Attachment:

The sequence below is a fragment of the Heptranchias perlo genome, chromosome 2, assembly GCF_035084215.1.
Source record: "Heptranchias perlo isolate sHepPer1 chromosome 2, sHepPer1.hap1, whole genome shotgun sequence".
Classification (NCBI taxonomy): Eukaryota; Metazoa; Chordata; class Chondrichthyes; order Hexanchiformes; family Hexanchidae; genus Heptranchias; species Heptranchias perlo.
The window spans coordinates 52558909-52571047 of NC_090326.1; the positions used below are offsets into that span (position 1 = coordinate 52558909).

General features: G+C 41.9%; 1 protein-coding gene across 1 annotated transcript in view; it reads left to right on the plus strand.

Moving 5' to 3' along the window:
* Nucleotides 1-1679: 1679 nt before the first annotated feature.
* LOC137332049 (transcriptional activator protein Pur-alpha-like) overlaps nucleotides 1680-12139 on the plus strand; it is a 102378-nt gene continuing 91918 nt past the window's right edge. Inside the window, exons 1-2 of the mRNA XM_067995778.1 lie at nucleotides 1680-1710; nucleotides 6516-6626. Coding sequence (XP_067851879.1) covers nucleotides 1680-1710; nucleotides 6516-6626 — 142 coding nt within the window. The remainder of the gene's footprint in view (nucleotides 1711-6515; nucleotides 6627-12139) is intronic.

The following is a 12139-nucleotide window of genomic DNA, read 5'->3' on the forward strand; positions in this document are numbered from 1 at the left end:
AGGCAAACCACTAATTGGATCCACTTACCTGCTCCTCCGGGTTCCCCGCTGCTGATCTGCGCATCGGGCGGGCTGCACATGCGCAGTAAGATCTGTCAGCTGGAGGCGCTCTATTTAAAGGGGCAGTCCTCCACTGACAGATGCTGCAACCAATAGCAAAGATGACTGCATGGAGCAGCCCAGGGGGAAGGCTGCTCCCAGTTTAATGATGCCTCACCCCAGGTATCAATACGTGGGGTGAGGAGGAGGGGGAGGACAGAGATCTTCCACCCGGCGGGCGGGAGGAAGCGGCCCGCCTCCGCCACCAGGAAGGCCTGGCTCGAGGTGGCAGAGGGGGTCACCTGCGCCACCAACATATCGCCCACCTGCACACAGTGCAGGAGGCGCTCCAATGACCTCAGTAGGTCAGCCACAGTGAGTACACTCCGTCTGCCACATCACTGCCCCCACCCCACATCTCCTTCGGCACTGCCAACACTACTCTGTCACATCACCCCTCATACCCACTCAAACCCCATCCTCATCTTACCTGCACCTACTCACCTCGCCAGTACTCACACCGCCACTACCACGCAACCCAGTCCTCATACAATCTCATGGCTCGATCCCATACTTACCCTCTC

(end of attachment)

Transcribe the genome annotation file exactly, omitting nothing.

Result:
The sequence below is a fragment of the Heptranchias perlo genome, chromosome 2, assembly GCF_035084215.1.
Source record: "Heptranchias perlo isolate sHepPer1 chromosome 2, sHepPer1.hap1, whole genome shotgun sequence".
Classification (NCBI taxonomy): Eukaryota; Metazoa; Chordata; class Chondrichthyes; order Hexanchiformes; family Hexanchidae; genus Heptranchias; species Heptranchias perlo.
The window spans coordinates 52558909-52571047 of NC_090326.1; the positions used below are offsets into that span (position 1 = coordinate 52558909).

General features: G+C 41.9%; 1 protein-coding gene across 1 annotated transcript in view; it reads left to right on the plus strand.

Moving 5' to 3' along the window:
* Nucleotides 1-1679: 1679 nt before the first annotated feature.
* LOC137332049 (transcriptional activator protein Pur-alpha-like) overlaps nucleotides 1680-12139 on the plus strand; it is a 102378-nt gene continuing 91918 nt past the window's right edge. Inside the window, exons 1-2 of the mRNA XM_067995778.1 lie at nucleotides 1680-1710; nucleotides 6516-6626. Coding sequence (XP_067851879.1) covers nucleotides 1680-1710; nucleotides 6516-6626 — 142 coding nt within the window. The remainder of the gene's footprint in view (nucleotides 1711-6515; nucleotides 6627-12139) is intronic.

The following is a 12139-nucleotide window of genomic DNA, read 5'->3' on the forward strand; positions in this document are numbered from 1 at the left end:
AGGCAAACCACTAATTGGATCCACTTACCTGCTCCTCCGGGTTCCCCGCTGCTGATCTGCGCATCGGGCGGGCTGCACATGCGCAGTAAGATCTGTCAGCTGGAGGCGCTCTATTTAAAGGGGCAGTCCTCCACTGACAGATGCTGCAACCAATAGCAAAGATGACTGCATGGAGCAGCCCAGGGGGAAGGCTGCTCCCAGTTTAATGATGCCTCACCCCAGGTATCAATACGTGGGGTGAGGAGGAGGGGGAGGACAGAGATCTTCCACCCGGCGGGCGGGAGGAAGCGGCCCGCCTCCGCCACCAGGAAGGCCTGGCTCGAGGTGGCAGAGGGGGTCACCTGCGCCACCAACATATCGCCCACCTGCACACAGTGCAGGAGGCGCTCCAATGACCTCAGTAGGTCAGCCACAGTGAGTACACTCCGTCTGCCACATCACTGCCCCCACCCCACATCTCCTTCGGCACTGCCAACACTACTCTGTCACATCACCCCTCATACCCACTCAAACCCCATCCTCATCTTACCTGCACCTACTCACCTCGCCAGTACTCACACCGCCACTACCACGCAACCCAGTCCTCATACAATCTCATGGCTCGATCCCATACTTACCCTCTC